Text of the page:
We thank the reviewers for their comments. We are happy to address the concerns of the reviewers and to fix all the typos found.$
(1) Regarding “direct analysis of non-strongly convex functions”: We obtain IFO complexity of SVRG for non-strongly convex case through a “direct analysis”. By direct, we mean analysis without adding a strongly convex perturbation. For example, please refer to Cor 2 in (Xiao & Zhang, 2014) where a strongly convex perturbation is added, so their analysis is “indirect”. In practice, one generally runs SVRG without adding regularization and it works well.
While a theoretically better rate can be obtained for non-strongly convex problems by an indirect approach, it is often hard to make it work well in practice. It is not clear if a similar strategy can be useful for non-convex problems, i.e., if simply adding a small strongly convex perturbation can help us obtain better rates for non-convex optimization.
*REV_1*
We will be happy to provide example of constants for Thm. 1 in the final version. The global linear rate for gradient dominated functions is mainly for theoretical interest. The growth condition in Eqn. (2) is often restrictive. An interesting scenario is that mentioned in Cor 6 (see Shalev-Shwartz (2015)). This scenario can arise when iteratively solving non-convex problems, where each iteration solves a convexified subproblem by adding a reasonably large strongly-convex perturbation. Nevertheless, we believe this is a first step towards exploring function subclasses where non-convex stochastic methods can achieve convergence to global optima.
*REV_2*
Regarding "it is not clear if ...": Please refer to (1) at the top.
When m = 1, SVRG corresponds to gradient descent. However, note that Table 1 lists the “best” IFO complexity achievable by each of the methods. For SVRG, this is obtained when alpha = ⅔ in Thm 3 (as noted in Cor 3), and in this case m should be of the order n^{3*alpha/2} (which is n since alpha = ⅔). We will edit the paper to make these points clearer.
*REV_3*
Dependence on L in the bounds: For ease of exposition, we assumed L to be a constant throughout the paper (please refer to Line 220-225). Due to this assumption, L is hidden in the constants used in the paper. We agree, it will be better to make the dependence on L explicit in our bounds. The key change would be that L will appear in the numerator of our bounds. For example, the upper bound in Thm 3 will now be (Ln^{alpha} [f(x^0) - f(x^*)])/(T nu). There are no other hidden constants except L. We will address other similar comments about the Lipschitz constant mentioned by the reviewer.
Gradient dominated functions were first studied by Polyak in 1963 for gradient descent (GD). As mentioned in Lines 460-464 (and in Table 1), and as the reviewer points out, GD achieves linear rate for this class. However, the IFO complexity of GD is higher than SVRG (please refer to Table 1). Our main contribution for gradient dominated functions is to show a “non-convex stochastic method” with linear rate and low IFO complexity.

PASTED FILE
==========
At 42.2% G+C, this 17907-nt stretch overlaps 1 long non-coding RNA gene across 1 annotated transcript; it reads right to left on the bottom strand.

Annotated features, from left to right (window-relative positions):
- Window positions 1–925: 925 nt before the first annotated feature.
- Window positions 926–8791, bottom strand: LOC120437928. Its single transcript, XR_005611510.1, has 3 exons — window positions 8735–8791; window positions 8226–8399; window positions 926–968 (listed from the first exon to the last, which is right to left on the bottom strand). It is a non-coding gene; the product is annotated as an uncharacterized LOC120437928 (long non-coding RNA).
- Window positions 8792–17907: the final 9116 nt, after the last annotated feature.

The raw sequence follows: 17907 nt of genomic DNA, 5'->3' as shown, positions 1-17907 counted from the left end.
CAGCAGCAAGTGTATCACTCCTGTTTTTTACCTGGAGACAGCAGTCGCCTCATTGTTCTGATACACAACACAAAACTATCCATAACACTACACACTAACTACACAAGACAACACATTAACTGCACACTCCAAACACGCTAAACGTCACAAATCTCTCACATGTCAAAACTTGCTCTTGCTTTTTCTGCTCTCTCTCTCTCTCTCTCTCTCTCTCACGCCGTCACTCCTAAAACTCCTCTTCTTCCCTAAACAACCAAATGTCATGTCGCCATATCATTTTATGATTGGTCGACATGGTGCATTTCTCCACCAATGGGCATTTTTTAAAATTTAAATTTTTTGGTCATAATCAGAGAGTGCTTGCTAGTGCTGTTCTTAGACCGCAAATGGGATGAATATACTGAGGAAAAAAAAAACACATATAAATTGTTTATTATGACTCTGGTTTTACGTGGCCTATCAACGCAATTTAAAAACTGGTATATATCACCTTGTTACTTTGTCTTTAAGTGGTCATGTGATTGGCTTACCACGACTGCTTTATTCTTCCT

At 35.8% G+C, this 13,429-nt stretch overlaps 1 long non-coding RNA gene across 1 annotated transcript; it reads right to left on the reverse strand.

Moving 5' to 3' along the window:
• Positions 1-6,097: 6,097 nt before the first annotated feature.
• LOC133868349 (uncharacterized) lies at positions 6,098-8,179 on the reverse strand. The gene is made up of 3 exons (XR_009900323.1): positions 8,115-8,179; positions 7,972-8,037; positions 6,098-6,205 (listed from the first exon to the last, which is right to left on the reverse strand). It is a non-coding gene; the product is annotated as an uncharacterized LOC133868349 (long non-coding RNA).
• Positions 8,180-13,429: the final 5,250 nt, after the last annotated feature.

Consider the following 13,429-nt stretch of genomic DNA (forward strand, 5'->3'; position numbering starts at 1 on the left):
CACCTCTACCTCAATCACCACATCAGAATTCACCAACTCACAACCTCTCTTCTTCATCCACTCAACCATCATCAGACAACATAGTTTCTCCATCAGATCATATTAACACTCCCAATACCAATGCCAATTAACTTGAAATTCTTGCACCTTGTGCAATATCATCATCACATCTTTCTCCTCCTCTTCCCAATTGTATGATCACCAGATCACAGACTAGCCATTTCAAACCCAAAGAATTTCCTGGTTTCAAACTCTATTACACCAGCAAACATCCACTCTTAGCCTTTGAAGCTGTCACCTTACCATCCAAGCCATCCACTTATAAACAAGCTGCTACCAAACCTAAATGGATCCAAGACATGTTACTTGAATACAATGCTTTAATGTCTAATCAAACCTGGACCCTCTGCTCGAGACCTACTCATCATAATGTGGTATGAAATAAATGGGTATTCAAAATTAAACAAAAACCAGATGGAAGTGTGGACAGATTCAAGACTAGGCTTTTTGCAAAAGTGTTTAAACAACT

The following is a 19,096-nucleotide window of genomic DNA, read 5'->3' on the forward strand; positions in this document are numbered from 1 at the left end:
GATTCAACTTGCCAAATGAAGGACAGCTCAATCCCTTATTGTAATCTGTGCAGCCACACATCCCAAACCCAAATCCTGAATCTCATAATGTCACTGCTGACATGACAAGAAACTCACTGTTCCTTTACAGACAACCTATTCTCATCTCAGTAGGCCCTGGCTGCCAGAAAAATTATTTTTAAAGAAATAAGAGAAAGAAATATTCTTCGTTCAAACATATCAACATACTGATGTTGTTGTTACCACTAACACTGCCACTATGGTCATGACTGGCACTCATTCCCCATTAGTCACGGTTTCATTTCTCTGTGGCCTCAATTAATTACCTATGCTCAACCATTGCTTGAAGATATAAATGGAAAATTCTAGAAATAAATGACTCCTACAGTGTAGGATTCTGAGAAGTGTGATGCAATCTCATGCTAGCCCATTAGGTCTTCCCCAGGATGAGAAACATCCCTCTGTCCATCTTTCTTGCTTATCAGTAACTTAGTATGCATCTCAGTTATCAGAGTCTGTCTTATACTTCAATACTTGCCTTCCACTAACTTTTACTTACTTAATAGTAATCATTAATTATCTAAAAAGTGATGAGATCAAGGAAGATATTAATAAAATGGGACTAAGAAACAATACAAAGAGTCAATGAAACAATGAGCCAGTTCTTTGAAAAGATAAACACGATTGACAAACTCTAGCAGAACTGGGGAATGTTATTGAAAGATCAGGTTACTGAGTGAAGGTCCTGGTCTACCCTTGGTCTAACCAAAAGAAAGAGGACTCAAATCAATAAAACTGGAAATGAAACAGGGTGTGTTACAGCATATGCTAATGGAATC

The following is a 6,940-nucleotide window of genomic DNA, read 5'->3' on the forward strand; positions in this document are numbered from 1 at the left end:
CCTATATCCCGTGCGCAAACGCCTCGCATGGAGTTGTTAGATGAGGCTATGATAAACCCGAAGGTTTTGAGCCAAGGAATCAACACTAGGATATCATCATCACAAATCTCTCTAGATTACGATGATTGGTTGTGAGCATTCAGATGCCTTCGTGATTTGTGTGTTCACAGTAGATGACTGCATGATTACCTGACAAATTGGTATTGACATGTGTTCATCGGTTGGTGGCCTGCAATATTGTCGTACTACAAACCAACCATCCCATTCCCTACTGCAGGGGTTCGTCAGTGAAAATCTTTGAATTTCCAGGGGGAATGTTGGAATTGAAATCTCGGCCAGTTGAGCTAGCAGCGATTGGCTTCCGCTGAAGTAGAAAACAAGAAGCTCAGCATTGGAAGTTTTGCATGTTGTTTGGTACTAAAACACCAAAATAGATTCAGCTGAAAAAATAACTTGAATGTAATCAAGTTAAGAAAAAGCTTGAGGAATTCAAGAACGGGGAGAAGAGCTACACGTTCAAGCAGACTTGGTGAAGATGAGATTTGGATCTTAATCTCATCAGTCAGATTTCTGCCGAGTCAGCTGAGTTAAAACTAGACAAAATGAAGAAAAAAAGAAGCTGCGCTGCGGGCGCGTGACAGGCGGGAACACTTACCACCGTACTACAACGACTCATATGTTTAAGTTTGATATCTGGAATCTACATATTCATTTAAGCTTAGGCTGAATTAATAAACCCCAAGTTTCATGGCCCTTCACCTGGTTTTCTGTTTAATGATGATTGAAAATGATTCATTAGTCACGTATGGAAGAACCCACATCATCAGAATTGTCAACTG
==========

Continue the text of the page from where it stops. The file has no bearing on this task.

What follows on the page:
We agree that function gradient being sigma bounded is severe, and as pointed out in the paper (Line 653-659) it is often required for analysis of SGD. However, note that non-convex SVRG does not require such an assumption, and hence, is much more favorable (Line 653-661).
The theoretical analysis requires the output to be picked randomly from all the iterates of the algorithm. However, for our experiments we observed that picking the last iterate works well.
We apologize for any confusion caused in Thm 3. There is no circular dependency. There exist universal constants mu_0 and nu for which the theorem holds. We will explicitly show the constants in the final version.
“Direct analysis for non-strongly convex”: Please refer to (1) at the top.
Regarding Cor. 2: The proof (in the appendix) follows from the following: When alpha < ⅔, the complexity of computing the average gradient at the start of an epoch dominates the complexity of all m inner iterations of an epoch (since m is of O(n^{3*alpha/2}) and complexity of 1 inner iteration is O(1)). Here, by inner iteration, we mean 1 iteration within an epoch. Hence, the “effective” complexity of 1 inner iteration is n^{1 - (3*alpha/2)}. Also note that overall we require O(n^{alpha}/epsilon) inner iterations (see Thm 3). Using these facts, we obtain the result for alpha < ⅔. For alpha >= ⅔, the complexity of all m inner iterations dominates complexity of calculating the average gradient, whereby the effective complexity of an inner iteration is O(1). Again, using Thm 3, the result follows. We will make this point clearer.
About Thm 7: We believe there is some misunderstanding regarding the notation. Here, in b = o(n^{2/3}) , we are using the ‘little o notation’ used in complexity analysis. By this we essentially mean b < n^{2/3} and not atleast n^{2/3}. So the theorem holds for small minibatches.